Israelis and Palestinians alike braced themselves for a day of rage called for by various Palestinian political groups to protest the US’ move.
On Friday morning the city’s streets were quiet but hundreds of extra police patrolled the city centre in anticipation of protests after midday prayers.
And as people poured out of mosques in the West Bank for peaceful planned marches, hundreds of Palestinians clashed with Israeli security forces in the West Bank cities of Hebron, Bethlehem and Ramallah.
Strikes and demonstrations are expected across Jerusalem and the Palestinian Territories, as well as solidarity protests throughout the region and wider Muslim world, including Malaysia, Indonesia and Pakistan.
More than 50 people were injured in low-level clashes across the West Bank on Thursday. Friday, the Muslim holy day, is usually a bellwether for further violence in the intractable conflict.
The Israeli authorities often impose age limits on access to Jerusalem's al Aqsa mosque barring younger men during periods of increased tensions, but the compound remained open to all on Friday.
Officers would respond to any disruptions, Israeli police said.
The contested city of Jerusalem is claimed by both sides as their capital and control of it is one of the major stumbling blocks to a lasting peace deal in the Arab-Israeli conflict.
Mr Trump broke away with decades of existing US policy and the terms set out in the 1993 Oslo peace accords in his Wednesday announcement that the US would recognise the holy city as Israel’s capital and relocate its embassy there from Tel Aviv.
Though the US administration insisted that the move acknowledges “current reality”, the symbolism has been taken to mean that the US has sided with Israel in the intractable conflict.
The US has been seeking to resurrect talks between Israel and the Palestinians since Mr Trump took office. The president has previously described brokering an end to the Arab-Israeli conflict “the ultimate deal”.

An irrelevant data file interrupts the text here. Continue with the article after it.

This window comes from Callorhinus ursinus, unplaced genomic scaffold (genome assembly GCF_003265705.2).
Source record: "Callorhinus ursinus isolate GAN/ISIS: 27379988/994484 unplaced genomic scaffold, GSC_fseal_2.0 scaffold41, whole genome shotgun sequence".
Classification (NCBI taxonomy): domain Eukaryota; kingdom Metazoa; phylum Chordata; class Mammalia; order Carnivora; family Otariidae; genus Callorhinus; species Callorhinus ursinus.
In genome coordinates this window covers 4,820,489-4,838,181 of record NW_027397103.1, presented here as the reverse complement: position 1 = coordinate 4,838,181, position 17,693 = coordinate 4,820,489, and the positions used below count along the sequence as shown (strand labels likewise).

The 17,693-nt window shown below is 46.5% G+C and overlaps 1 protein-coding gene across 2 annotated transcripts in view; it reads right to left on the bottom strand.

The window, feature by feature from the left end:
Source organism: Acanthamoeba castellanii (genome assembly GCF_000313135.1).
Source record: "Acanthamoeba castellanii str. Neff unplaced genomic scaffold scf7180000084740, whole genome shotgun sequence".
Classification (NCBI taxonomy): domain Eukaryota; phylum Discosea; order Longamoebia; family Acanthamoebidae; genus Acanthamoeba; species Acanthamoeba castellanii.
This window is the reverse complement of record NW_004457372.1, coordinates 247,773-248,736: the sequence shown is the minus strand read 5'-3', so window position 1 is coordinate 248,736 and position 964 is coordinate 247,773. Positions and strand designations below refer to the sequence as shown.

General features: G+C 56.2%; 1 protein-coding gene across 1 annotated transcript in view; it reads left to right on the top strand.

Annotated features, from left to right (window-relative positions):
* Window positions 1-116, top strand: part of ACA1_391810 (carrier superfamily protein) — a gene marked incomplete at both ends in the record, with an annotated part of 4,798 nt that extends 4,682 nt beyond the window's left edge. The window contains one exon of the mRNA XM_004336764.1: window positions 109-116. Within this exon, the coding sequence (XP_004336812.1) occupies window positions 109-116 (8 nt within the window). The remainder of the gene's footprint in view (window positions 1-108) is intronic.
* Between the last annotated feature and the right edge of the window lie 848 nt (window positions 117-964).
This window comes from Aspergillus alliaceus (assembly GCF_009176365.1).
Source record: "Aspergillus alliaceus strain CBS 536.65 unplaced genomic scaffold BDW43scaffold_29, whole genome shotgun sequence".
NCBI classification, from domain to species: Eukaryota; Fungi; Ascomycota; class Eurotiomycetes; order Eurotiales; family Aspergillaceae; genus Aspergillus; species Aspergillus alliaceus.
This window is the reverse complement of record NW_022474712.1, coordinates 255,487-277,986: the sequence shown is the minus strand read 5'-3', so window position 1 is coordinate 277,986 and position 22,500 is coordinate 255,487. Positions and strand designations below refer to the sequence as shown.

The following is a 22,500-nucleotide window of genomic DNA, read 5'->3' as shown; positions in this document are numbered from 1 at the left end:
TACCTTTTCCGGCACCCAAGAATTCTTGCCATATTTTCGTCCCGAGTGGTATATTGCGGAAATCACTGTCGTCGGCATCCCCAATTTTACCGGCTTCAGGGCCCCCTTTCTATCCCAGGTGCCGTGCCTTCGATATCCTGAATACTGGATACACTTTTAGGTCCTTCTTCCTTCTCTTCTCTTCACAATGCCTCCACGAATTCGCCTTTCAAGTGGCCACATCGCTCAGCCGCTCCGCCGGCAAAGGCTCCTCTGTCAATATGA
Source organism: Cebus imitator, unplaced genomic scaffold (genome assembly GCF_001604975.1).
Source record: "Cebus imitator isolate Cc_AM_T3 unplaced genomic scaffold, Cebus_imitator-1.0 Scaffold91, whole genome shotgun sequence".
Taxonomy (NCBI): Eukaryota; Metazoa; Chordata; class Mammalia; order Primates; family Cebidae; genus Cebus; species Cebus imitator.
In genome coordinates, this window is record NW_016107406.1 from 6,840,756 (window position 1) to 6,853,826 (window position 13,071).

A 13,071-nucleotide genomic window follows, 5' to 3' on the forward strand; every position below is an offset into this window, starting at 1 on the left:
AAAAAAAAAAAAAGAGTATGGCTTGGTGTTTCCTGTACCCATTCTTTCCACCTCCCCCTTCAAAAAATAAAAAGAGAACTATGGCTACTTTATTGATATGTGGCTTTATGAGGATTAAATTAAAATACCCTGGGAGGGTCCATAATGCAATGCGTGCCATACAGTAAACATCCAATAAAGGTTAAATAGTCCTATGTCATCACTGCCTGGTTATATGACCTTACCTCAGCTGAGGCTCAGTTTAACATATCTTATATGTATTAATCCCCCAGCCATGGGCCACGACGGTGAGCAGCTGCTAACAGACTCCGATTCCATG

While welcomed by Israeli Prime Minister Benjamin Netanyahu, Palestinian Authority leader Mahmoud Abbas and many other world leaders have expressed concern the controversial move could spark renewed violence in the Middle East and serve as a call to arms for Islamic extremist movements such as Isis and al Qaeda.
Several US allies - including the UK, France and Saudi Arabia - have publicly disagreed with the move.
On Thursday, Hamas’ leader Ismail Haniyeh called on the Palestinian people to rise up in a new intifada.
“We should call for and we should work on launching an intifada in the face of the Zionist enemy,” he said in a speech from Gaza.
“This will not stop until the liberation of Jerusalem and the West Bank,” he added.
Hamas made no mention of utilising its own arsenal to attack Israel, but fears of violence in the volatile region continue to grow.
Observers remain hopeful the relatively low levels of violence seen during protests on Thursday mean Friday will also pass without major incident.
Welcome to The Independent's live blog as clashes are breaking out in the Middle East over Donald Trump's decision to recognise Jerusalem as the capital of Israel.
Hundreds of Palestinian protesters are clashing with Israeli security forces in the West Bank cities of Hebron, Bethlehem and Ramallah after Friday midday prayers as part of a day of rage over the Trump administration's decision to recognise Jerusalem as Israel's capital.
Protesters threw stones at Israeli troops who responded with tear gas and rubber bullets.
In Gaza, thousands took to the streets and marched Friday to denounce President Donald Trump's proclamation.
Thousands of Palestinian worshippers also are rallying outside Jerusalem's Al Aqsa Mosque, a flashpoint site in the holy city.
Large protests are also taking place in Muslim majority countries around the world, including Turkey, Egypt, Pakistan, Iran and Indonesia.
In Islamabad and Tehran, protesters torched effigies of President Trump and chanted "Down with America" and "Down with Israel."
The Palestinian Red Cross says more than 90 people have been injured in clashes with Israeli forces across the West Bank on Friday.
At least 50 were injured in protests that turned violent on Thursday, with one person left in a critical condition. Most people suffered from tear gas inhalation.
Protesters in Jerusalem are chanting "America is the head of the snake".
12 Palestinians have been hurt by rubber-coated steel pellets and one by live fire in West Bank protests in Ramallah, Hebron and Bethlehem, a Palestinian Red Crescent spokesperson has said.
Solidarity rallies elsewhere in the world appear to have a larger turn out than the Jerusalem protest. Major demonstrations are taking place in:
- Several cities in Pakistan
Small clashes continue outside Ramallah.
Israeli cabinet minister Zeev Elkin has said he believes the phrasing of Mr Trump's recognition of Jerusalem as Israel's capital suggests an “openness to eventual Palestinian control of part of the city”.
He also predicted the Israeli authorities would oppose such an idea.
According to the 1993 Oslo Peace Accords, the status of Jerusalem is supposed to be settled at an advanced stage of peace talks.
US Secretary of State Rex Tillerson has said the US embassy to Israel - currently in Tel Aviv - will not move premises to Jerusalem within the next two years.